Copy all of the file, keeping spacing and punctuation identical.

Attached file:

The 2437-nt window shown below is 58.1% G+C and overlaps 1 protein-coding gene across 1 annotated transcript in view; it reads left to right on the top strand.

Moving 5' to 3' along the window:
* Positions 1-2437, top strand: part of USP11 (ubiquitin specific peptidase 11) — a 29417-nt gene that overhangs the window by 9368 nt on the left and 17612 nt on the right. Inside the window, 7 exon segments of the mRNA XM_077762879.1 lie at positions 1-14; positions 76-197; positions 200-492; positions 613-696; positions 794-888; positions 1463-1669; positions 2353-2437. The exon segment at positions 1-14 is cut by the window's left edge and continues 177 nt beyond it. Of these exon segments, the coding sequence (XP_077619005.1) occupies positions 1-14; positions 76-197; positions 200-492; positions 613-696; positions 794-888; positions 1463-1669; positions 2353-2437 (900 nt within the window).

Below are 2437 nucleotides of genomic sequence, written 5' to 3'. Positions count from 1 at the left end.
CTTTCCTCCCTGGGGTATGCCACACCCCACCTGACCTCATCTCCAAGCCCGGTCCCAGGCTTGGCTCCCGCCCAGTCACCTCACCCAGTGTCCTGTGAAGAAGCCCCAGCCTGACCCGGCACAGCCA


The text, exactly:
The 2437-nt window shown below is 58.1% G+C and overlaps 1 protein-coding gene across 1 annotated transcript in view; it reads left to right on the top strand.

Moving 5' to 3' along the window:
* Positions 1-2437, top strand: part of USP11 (ubiquitin specific peptidase 11) — a 29417-nt gene that overhangs the window by 9368 nt on the left and 17612 nt on the right. Inside the window, 7 exon segments of the mRNA XM_077762879.1 lie at positions 1-14; positions 76-197; positions 200-492; positions 613-696; positions 794-888; positions 1463-1669; positions 2353-2437. The exon segment at positions 1-14 is cut by the window's left edge and continues 177 nt beyond it. Of these exon segments, the coding sequence (XP_077619005.1) occupies positions 1-14; positions 76-197; positions 200-492; positions 613-696; positions 794-888; positions 1463-1669; positions 2353-2437 (900 nt within the window).

Below are 2437 nucleotides of genomic sequence, written 5' to 3'. Positions count from 1 at the left end.
CTTTCCTCCCTGGGGTATGCCACACCCCACCTGACCTCATCTCCAAGCCCGGTCCCAGGCTTGGCTCCCGCCCAGTCACCTCACCCAGTGTCCTGTGAAGAAGCCCCAGCCTGACCCGGCACAGCCA